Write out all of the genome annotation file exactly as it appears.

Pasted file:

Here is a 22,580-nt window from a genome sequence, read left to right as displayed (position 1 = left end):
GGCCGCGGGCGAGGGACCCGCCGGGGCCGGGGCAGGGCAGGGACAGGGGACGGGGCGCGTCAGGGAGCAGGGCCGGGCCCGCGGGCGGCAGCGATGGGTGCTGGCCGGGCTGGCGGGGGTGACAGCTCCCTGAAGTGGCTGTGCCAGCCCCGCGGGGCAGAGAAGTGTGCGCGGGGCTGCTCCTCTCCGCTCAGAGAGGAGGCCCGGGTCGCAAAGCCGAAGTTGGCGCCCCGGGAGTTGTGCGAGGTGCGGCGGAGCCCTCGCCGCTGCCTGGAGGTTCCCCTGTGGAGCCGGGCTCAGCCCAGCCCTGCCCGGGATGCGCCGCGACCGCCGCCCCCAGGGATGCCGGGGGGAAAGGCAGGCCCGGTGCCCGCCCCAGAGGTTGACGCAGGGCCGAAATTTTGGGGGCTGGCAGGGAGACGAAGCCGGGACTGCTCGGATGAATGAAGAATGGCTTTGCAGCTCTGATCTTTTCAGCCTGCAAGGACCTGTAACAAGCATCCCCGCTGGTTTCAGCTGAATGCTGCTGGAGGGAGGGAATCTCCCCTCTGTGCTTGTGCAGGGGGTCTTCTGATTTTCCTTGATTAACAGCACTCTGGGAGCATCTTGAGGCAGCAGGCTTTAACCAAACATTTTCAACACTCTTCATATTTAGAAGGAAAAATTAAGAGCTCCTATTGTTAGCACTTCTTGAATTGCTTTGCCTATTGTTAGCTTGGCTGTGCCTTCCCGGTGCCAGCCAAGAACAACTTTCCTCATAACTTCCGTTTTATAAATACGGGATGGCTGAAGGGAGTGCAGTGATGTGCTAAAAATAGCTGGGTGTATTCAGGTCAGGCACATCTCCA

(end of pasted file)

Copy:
Here is a 22,580-nt window from a genome sequence, read left to right as displayed (position 1 = left end):
GGCCGCGGGCGAGGGACCCGCCGGGGCCGGGGCAGGGCAGGGACAGGGGACGGGGCGCGTCAGGGAGCAGGGCCGGGCCCGCGGGCGGCAGCGATGGGTGCTGGCCGGGCTGGCGGGGGTGACAGCTCCCTGAAGTGGCTGTGCCAGCCCCGCGGGGCAGAGAAGTGTGCGCGGGGCTGCTCCTCTCCGCTCAGAGAGGAGGCCCGGGTCGCAAAGCCGAAGTTGGCGCCCCGGGAGTTGTGCGAGGTGCGGCGGAGCCCTCGCCGCTGCCTGGAGGTTCCCCTGTGGAGCCGGGCTCAGCCCAGCCCTGCCCGGGATGCGCCGCGACCGCCGCCCCCAGGGATGCCGGGGGGAAAGGCAGGCCCGGTGCCCGCCCCAGAGGTTGACGCAGGGCCGAAATTTTGGGGGCTGGCAGGGAGACGAAGCCGGGACTGCTCGGATGAATGAAGAATGGCTTTGCAGCTCTGATCTTTTCAGCCTGCAAGGACCTGTAACAAGCATCCCCGCTGGTTTCAGCTGAATGCTGCTGGAGGGAGGGAATCTCCCCTCTGTGCTTGTGCAGGGGGTCTTCTGATTTTCCTTGATTAACAGCACTCTGGGAGCATCTTGAGGCAGCAGGCTTTAACCAAACATTTTCAACACTCTTCATATTTAGAAGGAAAAATTAAGAGCTCCTATTGTTAGCACTTCTTGAATTGCTTTGCCTATTGTTAGCTTGGCTGTGCCTTCCCGGTGCCAGCCAAGAACAACTTTCCTCATAACTTCCGTTTTATAAATACGGGATGGCTGAAGGGAGTGCAGTGATGTGCTAAAAATAGCTGGGTGTATTCAGGTCAGGCACATCTCCA